Duquesne Law Review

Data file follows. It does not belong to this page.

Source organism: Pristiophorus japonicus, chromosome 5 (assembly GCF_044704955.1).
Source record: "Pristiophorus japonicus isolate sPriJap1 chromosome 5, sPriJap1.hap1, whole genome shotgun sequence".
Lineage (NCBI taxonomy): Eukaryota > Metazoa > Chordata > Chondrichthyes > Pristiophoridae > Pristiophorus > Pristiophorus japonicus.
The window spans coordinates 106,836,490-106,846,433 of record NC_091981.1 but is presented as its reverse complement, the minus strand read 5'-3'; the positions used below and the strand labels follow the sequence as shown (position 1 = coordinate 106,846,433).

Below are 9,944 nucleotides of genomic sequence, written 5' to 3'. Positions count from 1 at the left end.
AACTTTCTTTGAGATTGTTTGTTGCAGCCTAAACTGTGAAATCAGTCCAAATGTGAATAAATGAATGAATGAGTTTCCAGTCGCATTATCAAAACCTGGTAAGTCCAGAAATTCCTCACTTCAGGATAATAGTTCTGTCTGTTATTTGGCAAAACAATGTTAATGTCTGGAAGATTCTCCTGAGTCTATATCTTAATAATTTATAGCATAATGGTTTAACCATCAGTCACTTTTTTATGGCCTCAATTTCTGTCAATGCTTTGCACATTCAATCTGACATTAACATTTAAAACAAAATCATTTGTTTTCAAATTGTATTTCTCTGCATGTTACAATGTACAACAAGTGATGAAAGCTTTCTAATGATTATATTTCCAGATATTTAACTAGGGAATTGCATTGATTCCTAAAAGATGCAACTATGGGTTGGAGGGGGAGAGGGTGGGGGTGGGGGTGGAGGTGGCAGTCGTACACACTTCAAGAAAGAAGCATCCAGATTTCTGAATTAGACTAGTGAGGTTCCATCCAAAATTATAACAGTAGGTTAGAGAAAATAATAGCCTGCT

Pennsylvania has historically exempted institutions of purely public charity from paying property taxes, though that practice is currently under fire from critics who argue many charities no longer warrant this exemption. Adding to this tension is a struggle between the Pennsylvania General Assembly and Pennsylvania Supreme Court over who has the power to define "institutions of purely public charity, " which has culminated in the introduction of Senate Bill 4, a proposed constitutional amendment which purports to give that power solely to the legislature. This article explores the evolution of institutions of purely public charity in Pennsylvania and explores the arguments surrounding Senate Bill 4. Additionally, the article particularly explains how Senate Bill 4 is contradictory to the intent of the original constitutional provision regarding institutions of purely public charity, which was intended to limit legislative abuse. The article also briefly describes problems of lost revenue due to property tax exemptions and concerns that many tax-exempt organizations no longer warrant that status, and concludes by exploring various measures that can be adopted to limit the existing criteria defining which institutions qualify as purely public charities.

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